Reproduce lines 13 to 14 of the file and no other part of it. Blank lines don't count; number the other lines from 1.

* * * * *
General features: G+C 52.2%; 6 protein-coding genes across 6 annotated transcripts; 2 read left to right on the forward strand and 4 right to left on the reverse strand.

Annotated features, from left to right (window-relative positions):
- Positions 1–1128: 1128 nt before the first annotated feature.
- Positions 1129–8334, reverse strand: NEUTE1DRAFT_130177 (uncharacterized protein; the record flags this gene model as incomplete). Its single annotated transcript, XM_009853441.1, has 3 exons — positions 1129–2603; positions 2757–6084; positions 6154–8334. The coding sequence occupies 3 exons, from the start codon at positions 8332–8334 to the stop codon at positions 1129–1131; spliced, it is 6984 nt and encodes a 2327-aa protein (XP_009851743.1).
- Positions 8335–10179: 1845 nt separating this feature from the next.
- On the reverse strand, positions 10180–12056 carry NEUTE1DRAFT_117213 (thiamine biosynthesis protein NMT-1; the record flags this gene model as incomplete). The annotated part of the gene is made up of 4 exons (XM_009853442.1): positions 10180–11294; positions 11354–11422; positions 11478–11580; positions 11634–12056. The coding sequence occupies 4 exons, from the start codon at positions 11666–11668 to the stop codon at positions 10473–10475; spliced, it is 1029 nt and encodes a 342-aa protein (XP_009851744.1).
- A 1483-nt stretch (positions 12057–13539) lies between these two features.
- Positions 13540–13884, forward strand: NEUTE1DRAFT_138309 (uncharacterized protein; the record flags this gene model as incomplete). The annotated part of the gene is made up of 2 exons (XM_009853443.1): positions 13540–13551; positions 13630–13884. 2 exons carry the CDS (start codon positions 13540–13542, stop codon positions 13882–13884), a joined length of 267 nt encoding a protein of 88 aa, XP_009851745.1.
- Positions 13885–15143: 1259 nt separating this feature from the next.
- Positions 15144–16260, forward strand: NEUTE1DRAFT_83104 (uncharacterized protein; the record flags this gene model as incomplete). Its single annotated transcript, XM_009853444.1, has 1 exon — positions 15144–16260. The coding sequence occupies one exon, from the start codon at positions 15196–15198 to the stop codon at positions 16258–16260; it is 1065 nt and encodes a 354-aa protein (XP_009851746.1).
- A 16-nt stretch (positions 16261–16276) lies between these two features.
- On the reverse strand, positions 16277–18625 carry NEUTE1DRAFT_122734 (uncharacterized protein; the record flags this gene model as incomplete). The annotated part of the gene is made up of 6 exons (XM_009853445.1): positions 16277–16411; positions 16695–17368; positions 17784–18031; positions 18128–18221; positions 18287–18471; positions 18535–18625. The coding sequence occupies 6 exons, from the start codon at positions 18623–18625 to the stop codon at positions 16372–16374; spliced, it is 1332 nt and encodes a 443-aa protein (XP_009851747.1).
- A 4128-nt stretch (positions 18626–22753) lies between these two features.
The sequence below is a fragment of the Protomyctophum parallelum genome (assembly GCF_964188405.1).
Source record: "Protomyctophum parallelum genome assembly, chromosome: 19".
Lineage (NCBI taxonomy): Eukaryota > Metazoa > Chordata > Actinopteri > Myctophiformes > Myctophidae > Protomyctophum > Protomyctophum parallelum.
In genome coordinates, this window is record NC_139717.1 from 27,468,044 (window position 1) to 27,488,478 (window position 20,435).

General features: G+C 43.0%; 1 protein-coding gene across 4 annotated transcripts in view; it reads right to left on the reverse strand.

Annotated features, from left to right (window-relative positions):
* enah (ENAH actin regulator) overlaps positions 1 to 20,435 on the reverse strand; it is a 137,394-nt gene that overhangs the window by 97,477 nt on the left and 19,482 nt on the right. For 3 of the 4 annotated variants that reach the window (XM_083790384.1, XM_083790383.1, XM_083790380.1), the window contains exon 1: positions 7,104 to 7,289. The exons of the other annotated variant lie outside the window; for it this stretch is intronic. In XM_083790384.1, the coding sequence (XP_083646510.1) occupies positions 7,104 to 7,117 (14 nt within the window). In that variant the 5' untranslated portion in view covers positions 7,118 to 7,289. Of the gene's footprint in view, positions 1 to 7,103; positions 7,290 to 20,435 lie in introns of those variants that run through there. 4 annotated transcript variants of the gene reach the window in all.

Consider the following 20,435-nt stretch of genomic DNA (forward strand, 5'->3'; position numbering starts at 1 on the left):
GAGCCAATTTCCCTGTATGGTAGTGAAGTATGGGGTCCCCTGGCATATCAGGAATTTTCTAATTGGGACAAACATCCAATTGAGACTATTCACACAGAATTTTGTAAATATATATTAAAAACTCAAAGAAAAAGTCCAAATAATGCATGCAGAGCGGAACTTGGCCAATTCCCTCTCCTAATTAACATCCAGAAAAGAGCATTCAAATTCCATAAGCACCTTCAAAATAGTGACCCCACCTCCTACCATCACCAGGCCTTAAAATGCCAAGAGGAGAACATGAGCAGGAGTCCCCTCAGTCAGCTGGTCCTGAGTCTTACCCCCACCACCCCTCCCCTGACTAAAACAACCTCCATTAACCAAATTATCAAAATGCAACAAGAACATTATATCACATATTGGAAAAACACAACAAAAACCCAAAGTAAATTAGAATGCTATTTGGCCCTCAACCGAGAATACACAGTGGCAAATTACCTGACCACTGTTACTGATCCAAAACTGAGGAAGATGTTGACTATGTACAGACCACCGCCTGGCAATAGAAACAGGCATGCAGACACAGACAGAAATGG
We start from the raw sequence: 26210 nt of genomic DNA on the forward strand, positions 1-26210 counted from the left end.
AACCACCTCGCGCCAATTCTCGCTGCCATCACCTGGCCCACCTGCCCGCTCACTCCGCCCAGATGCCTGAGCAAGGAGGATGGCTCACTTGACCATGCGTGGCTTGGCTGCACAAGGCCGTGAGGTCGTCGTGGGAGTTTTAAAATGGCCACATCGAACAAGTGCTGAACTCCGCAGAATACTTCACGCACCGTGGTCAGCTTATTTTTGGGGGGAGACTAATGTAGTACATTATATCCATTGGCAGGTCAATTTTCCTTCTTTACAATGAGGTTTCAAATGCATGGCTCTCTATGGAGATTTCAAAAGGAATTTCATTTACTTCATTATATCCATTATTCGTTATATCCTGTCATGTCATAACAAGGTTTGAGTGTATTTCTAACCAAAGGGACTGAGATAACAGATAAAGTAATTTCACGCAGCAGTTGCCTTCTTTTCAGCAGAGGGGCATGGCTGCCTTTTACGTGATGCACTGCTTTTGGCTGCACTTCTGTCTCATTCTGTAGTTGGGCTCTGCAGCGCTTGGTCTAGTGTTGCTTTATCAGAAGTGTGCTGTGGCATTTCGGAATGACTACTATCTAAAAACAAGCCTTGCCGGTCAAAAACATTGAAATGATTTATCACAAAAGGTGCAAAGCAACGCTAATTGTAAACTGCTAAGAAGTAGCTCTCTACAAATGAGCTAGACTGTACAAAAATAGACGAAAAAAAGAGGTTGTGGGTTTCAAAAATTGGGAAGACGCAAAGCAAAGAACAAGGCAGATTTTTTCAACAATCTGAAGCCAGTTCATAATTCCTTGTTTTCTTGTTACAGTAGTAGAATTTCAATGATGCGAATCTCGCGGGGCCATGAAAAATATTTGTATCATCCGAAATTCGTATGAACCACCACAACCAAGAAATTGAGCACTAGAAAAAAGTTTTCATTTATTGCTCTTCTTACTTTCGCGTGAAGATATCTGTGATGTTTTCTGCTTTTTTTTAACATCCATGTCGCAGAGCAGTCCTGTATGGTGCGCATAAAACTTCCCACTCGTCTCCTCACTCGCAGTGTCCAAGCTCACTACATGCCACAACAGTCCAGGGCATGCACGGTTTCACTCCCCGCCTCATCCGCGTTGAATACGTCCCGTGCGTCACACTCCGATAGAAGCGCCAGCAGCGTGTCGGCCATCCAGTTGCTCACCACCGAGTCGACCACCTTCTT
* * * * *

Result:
- A 4128-nt stretch (positions 18626–22753) lies between these two features.
The sequence below is a fragment of the Protomyctophum parallelum genome (assembly GCF_964188405.1).